Khoresh Gheimeh

(Lamb, dried lime and tomato casserole)

When thumbing through Victoria Moore's excellent new book, The Wine Dine Dictionary, the following recipe leapt out at me, partly for the use of an ingredient I hadn't heard of before and was intrigued by, but also because it sounds delicious, a little different, and the perfect partner for this month's Explore bottle, Sendiäna Rouge 2014 from Lebanon. Victoria says that you can't really replicate the exquisite taste of dried limes, so if you don't have access to a Middle Eastern grocery, they can be ordered online.

Joanna Goodman, News Editor

Dried Limes

'Dried limes are used in Middle Eastern cooking. They are intensely aromatic and the lime comes through in a very dusty and earthy, rather than in a sharp, way. They have a tendency to take over a dish, and when that happens I look to reds that remind you of the soil and heat. Those from Greece, Lebanon, Turkey and Portugal often work well. The recipe below is an adaptation of a classic Iranian dish. I love the strong flavour of the limes in it so much that I break them up and squeeze them over the food on my plate to get even more of the dusty limeyness out. If dried limes are an alien flavour, maybe just use one the first time you make this, as the taste is quite powerful.'

Ingredients Serves 3-4

  • Olive oil
  • 1 onion, peeled and chopped
  • 3 cloves of garlic, peeled and finely chopped
  • 500g lamb, diced
  • 1 pinch of saffron, mixed with 2 tbsp warm water
  • ¼ tsp ground cinnamon
  • ¼ tsp ground cumin
  • ½ tsp ground coriander

  • 1 tsp turmeric
  • 1 x 400g tin (whole) tomatoes
  • 2 tbsp tomato purée
  • 3 dried limes, pierced a couple of times with a metal skewer or corkscrew
  • 150g split yellow peas, rinsed in cold water
  • 500ml water
  • 1 aubergine
  • plain yoghurt to serve (optional)

Method

Victoria Moore Victoria Moore
Author and wine correspondent, The Daily Telegraph & BBC Good Food

Put 2 tbsps of olive oil in a small casserole dish, heat gently, add the onions and fry until they are almost soft and translucent. Add the garlic, stir and continue to cook until both garlic and onions are pale gold. Use a slotted spoon to take them out of the pan and set aside. Now brown the lamb in the same pan, turning up the heat and adding more oil if necessary. Return the onion mixture to the pan and stir in the saffron, cinnamon, cumin, coriander and turmeric. Cook for a couple of minutes, stirring. Add the tomatoes, breaking them up with the edge of the spoon as you stir, and the tomato purée. Pour some of the water into the tomato can, swirl it around and then add all the water to the pan along with the dried limes. Simmer gently, partially covered, for 45 minutes. Now stir in the split yellow peas and carry on simmering, partially covered, for 45-60 minutes. Check to make sure the casserole does not simmer dry, adding more water if necessary. While the casserole is cooking, slice the aubergine and cut into strips. Fry these in oil until they are golden and cooked, then put them on a plate, layered with kitchen roll to absorb the grease. The stew is ready when the pulses are completely cooked through and the sauce has thickened. Serve with rice studded with little chunks of cold butter, and the aubergine strips scattered on top, with a dish of yoghurt on the side if you like.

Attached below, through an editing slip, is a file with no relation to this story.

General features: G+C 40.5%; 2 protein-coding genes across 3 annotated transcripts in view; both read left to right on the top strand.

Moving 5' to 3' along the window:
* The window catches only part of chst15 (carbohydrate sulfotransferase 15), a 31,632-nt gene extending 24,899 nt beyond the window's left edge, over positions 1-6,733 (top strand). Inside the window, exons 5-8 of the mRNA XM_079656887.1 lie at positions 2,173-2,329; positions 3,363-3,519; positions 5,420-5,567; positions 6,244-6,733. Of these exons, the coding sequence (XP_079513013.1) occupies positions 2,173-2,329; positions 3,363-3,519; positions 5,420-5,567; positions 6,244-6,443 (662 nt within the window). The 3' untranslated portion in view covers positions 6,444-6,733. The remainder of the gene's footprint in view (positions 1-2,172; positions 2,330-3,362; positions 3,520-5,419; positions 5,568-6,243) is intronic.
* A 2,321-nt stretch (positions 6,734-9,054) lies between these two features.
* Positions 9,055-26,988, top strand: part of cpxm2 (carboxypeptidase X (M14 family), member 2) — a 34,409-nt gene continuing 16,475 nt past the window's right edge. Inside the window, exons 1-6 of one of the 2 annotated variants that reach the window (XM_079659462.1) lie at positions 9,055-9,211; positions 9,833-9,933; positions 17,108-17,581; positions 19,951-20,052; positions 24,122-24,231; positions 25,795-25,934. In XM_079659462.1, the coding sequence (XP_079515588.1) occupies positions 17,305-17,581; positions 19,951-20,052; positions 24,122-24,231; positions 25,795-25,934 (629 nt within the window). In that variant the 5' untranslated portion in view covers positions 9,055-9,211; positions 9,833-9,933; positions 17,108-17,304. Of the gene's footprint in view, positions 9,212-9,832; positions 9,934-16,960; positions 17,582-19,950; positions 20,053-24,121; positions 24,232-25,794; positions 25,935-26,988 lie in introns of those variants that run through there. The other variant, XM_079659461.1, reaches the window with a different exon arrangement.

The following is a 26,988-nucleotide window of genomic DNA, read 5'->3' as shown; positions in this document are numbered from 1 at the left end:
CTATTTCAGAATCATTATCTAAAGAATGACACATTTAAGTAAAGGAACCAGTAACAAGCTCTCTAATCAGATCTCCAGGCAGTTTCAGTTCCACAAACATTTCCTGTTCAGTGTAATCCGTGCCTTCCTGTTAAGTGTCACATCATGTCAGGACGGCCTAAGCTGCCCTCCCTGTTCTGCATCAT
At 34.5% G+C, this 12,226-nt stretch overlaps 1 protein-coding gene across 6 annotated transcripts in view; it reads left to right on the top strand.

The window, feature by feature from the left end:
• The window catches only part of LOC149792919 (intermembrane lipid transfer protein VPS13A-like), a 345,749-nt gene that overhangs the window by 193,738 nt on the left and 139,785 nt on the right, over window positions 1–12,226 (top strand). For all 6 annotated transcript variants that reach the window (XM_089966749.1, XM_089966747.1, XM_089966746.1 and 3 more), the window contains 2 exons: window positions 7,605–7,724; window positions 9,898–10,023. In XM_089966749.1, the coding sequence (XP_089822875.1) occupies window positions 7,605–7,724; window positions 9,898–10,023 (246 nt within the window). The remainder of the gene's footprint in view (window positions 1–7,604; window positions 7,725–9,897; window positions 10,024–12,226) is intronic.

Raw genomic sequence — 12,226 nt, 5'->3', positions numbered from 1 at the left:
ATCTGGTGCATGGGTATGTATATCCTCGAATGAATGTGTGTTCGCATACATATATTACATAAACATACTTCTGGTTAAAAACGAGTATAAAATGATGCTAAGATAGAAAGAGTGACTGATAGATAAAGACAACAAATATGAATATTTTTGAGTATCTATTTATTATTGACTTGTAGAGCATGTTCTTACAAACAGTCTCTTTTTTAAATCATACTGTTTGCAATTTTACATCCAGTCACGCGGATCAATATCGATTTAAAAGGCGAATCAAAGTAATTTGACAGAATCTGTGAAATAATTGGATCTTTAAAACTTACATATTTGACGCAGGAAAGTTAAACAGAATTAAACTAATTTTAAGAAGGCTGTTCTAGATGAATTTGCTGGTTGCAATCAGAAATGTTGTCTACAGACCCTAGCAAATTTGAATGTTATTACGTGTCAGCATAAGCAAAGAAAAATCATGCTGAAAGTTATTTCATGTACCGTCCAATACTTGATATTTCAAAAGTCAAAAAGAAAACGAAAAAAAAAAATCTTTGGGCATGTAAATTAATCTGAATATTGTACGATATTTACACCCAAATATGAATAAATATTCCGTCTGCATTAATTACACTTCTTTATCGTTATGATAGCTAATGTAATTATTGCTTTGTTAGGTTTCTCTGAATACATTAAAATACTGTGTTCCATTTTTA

Victoria Moore
Author and wine correspondent, The Daily Telegraph & BBC Good Food

The Wine Dine Dictionary

Book offer

The Wine Dine Dictionary doesn't just help you to find the perfect wine for dinner or the perfect dinner for a particular wine – it also explains why certain combinations work. More than that, it has chapters on the psychology of taste and the language of wine, and is peppered with enticing recipes that make you want to drop everything and cook. Fellow wine and food journalist Fiona Beckett said she didn't know whether to keep it by her bed or in the kitchen as it's a brilliant read, and we agree.

We have negotiated a special price with the publishers Granta for members to buy The Wine Dine Dictionary (400pp/hardback) through Foyles online for £13 (rrp £20), a discount of 35%. Order before the end of December at foyles.co.uk using the following promotional code: WineSoc. Only valid on regular web orders, not on click & collect.

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November 2017

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